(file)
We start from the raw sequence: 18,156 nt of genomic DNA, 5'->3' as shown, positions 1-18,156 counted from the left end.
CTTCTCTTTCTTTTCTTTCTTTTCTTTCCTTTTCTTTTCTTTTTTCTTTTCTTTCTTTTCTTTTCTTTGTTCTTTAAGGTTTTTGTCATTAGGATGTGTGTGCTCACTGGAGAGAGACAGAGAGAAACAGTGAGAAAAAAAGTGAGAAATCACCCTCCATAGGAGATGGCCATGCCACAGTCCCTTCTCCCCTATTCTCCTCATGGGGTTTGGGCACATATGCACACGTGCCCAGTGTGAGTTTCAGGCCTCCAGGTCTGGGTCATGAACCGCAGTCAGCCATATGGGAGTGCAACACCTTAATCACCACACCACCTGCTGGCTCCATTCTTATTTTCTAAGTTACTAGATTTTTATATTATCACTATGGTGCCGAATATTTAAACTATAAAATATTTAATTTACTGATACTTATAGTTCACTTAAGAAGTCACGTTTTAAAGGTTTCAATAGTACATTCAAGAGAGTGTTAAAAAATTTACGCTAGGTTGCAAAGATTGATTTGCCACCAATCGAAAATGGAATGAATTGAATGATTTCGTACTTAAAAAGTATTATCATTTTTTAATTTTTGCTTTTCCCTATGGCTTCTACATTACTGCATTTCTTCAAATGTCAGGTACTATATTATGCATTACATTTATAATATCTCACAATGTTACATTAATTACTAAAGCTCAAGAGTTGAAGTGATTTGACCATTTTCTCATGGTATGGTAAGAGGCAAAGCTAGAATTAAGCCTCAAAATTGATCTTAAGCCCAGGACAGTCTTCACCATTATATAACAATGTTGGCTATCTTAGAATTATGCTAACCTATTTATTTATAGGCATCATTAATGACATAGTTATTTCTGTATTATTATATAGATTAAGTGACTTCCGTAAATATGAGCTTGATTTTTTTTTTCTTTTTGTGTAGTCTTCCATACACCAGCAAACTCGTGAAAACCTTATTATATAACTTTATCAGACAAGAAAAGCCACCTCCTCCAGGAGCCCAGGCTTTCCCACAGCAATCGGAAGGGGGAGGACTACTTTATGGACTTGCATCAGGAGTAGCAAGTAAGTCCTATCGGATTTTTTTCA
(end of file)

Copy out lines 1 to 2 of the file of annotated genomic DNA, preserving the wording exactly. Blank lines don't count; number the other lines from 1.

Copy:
We start from the raw sequence: 18,156 nt of genomic DNA, 5'->3' as shown, positions 1-18,156 counted from the left end.
CTTCTCTTTCTTTTCTTTCTTTTCTTTCCTTTTCTTTTCTTTTTTCTTTTCTTTCTTTTCTTTTCTTTGTTCTTTAAGGTTTTTGTCATTAGGATGTGTGTGCTCACTGGAGAGAGACAGAGAGAAACAGTGAGAAAAAAAGTGAGAAATCACCCTCCATAGGAGATGGCCATGCCACAGTCCCTTCTCCCCTATTCTCCTCATGGGGTTTGGGCACATATGCACACGTGCCCAGTGTGAGTTTCAGGCCTCCAGGTCTGGGTCATGAACCGCAGTCAGCCATATGGGAGTGCAACACCTTAATCACCACACCACCTGCTGGCTCCATTCTTATTTTCTAAGTTACTAGATTTTTATATTATCACTATGGTGCCGAATATTTAAACTATAAAATATTTAATTTACTGATACTTATAGTTCACTTAAGAAGTCACGTTTTAAAGGTTTCAATAGTACATTCAAGAGAGTGTTAAAAAATTTACGCTAGGTTGCAAAGATTGATTTGCCACCAATCGAAAATGGAATGAATTGAATGATTTCGTACTTAAAAAGTATTATCATTTTTTAATTTTTGCTTTTCCCTATGGCTTCTACATTACTGCATTTCTTCAAATGTCAGGTACTATATTATGCATTACATTTATAATATCTCACAATGTTACATTAATTACTAAAGCTCAAGAGTTGAAGTGATTTGACCATTTTCTCATGGTATGGTAAGAGGCAAAGCTAGAATTAAGCCTCAAAATTGATCTTAAGCCCAGGACAGTCTTCACCATTATATAACAATGTTGGCTATCTTAGAATTATGCTAACCTATTTATTTATAGGCATCATTAATGACATAGTTATTTCTGTATTATTATATAGATTAAGTGACTTCCGTAAATATGAGCTTGATTTTTTTTTTCTTTTTGTGTAGTCTTCCATACACCAGCAAACTCGTGAAAACCTTATTATATAACTTTATCAGACAAGAAAAGCCACCTCCTCCAGGAGCCCAGGCTTTCCCACAGCAATCGGAAGGGGGAGGACTACTTTATGGACTTGCATCAGGAGTAGCAAGTAAGTCCTATCGGATTTTTTTCA